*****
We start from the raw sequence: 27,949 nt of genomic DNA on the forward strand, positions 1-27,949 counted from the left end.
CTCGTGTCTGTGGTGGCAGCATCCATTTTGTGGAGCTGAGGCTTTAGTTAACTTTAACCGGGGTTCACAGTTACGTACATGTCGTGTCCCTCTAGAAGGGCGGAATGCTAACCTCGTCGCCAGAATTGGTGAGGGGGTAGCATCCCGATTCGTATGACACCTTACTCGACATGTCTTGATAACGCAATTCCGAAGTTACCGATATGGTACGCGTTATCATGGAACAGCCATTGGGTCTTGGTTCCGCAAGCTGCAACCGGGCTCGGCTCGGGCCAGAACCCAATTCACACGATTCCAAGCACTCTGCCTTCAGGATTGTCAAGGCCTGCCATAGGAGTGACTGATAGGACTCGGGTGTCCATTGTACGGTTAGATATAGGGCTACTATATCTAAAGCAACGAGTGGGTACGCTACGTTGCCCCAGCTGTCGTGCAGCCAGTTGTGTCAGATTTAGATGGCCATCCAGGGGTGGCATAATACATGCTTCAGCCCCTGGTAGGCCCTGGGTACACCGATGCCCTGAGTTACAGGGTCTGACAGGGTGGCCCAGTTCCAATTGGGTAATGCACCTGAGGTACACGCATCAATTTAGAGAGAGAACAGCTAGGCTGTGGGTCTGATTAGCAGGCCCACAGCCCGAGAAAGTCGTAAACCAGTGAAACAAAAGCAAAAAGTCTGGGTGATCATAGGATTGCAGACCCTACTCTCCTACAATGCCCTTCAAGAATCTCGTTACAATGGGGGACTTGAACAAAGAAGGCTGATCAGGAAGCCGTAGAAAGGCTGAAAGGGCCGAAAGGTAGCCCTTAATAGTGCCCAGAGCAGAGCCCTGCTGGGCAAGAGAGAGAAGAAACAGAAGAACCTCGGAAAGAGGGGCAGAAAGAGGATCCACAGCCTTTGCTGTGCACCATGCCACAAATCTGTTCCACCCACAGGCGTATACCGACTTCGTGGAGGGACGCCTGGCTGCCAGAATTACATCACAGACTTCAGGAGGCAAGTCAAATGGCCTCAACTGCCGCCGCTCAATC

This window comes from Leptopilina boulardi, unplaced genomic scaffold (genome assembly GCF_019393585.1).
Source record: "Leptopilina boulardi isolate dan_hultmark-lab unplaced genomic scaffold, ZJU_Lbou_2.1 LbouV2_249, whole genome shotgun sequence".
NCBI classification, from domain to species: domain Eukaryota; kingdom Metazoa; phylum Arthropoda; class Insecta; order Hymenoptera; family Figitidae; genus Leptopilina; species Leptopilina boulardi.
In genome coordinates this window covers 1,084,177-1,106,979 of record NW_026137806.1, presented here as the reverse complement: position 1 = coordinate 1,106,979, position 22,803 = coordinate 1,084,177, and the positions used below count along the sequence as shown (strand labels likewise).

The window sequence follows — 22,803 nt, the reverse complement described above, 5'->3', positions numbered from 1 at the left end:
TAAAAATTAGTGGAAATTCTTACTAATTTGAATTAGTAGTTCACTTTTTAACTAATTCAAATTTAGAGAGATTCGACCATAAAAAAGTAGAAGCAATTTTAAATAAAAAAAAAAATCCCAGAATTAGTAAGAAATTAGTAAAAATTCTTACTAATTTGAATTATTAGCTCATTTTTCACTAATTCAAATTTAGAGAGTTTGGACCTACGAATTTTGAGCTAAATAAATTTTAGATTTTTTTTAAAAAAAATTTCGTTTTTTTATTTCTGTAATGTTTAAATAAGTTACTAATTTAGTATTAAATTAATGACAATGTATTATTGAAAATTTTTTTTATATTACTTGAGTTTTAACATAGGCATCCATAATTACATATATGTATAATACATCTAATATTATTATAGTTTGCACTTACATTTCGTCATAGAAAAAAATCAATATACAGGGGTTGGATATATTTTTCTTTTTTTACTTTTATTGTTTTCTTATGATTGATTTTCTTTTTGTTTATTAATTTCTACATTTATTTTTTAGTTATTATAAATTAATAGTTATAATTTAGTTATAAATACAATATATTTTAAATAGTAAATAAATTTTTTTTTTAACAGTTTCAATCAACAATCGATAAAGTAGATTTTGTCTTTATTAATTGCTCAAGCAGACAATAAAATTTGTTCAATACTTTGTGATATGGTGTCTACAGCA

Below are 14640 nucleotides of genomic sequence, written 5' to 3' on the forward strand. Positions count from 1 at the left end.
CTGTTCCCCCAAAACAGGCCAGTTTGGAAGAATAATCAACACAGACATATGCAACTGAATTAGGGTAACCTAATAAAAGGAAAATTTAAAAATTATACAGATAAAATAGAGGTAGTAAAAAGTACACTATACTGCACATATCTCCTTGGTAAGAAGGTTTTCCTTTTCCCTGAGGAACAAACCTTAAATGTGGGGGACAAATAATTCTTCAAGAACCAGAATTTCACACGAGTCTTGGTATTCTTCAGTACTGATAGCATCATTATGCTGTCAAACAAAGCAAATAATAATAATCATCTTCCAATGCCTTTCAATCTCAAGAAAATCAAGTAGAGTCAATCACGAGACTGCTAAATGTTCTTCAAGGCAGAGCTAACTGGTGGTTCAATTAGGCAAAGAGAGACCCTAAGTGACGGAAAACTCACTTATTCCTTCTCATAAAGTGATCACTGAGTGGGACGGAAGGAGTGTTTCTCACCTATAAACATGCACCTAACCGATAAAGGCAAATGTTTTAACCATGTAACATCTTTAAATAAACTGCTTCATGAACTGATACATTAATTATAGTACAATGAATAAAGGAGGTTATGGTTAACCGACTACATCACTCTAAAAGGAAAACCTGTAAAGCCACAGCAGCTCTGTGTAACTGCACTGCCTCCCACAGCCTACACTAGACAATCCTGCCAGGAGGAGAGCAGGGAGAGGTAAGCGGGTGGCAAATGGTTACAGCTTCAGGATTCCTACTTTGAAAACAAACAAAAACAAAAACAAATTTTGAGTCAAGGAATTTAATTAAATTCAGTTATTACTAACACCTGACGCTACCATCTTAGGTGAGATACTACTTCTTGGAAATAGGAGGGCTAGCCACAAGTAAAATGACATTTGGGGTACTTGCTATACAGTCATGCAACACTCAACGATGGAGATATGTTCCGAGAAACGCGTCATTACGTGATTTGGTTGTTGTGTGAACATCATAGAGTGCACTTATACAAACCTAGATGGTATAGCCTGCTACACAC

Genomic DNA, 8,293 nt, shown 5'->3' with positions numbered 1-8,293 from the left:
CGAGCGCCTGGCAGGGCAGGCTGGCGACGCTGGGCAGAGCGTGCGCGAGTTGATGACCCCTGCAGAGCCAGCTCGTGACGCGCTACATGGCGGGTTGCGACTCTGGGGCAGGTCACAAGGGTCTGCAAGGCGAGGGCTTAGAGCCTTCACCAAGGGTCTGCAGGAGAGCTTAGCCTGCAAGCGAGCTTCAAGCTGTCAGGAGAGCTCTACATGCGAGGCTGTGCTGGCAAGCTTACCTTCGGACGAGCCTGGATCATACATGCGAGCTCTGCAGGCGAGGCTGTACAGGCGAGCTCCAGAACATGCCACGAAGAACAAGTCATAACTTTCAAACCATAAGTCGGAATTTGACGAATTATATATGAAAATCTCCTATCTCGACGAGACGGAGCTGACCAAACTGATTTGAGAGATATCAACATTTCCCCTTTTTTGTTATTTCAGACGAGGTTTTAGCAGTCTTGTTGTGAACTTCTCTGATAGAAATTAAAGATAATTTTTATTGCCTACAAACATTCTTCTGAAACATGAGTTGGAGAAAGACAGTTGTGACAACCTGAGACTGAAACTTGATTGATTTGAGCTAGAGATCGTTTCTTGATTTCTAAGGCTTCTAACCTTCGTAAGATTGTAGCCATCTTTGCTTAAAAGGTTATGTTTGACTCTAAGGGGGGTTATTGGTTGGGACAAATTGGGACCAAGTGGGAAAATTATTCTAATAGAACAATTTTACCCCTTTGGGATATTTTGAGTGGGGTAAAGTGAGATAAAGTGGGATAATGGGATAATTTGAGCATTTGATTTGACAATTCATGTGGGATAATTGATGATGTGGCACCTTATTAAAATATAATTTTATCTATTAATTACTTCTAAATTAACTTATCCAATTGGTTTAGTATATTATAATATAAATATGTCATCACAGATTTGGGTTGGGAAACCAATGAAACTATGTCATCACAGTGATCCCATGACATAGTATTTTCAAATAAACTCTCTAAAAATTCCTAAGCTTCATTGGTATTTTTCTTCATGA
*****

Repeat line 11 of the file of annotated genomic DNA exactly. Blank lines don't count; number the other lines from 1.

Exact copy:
Genomic DNA, 8,293 nt, shown 5'->3' with positions numbered 1-8,293 from the left: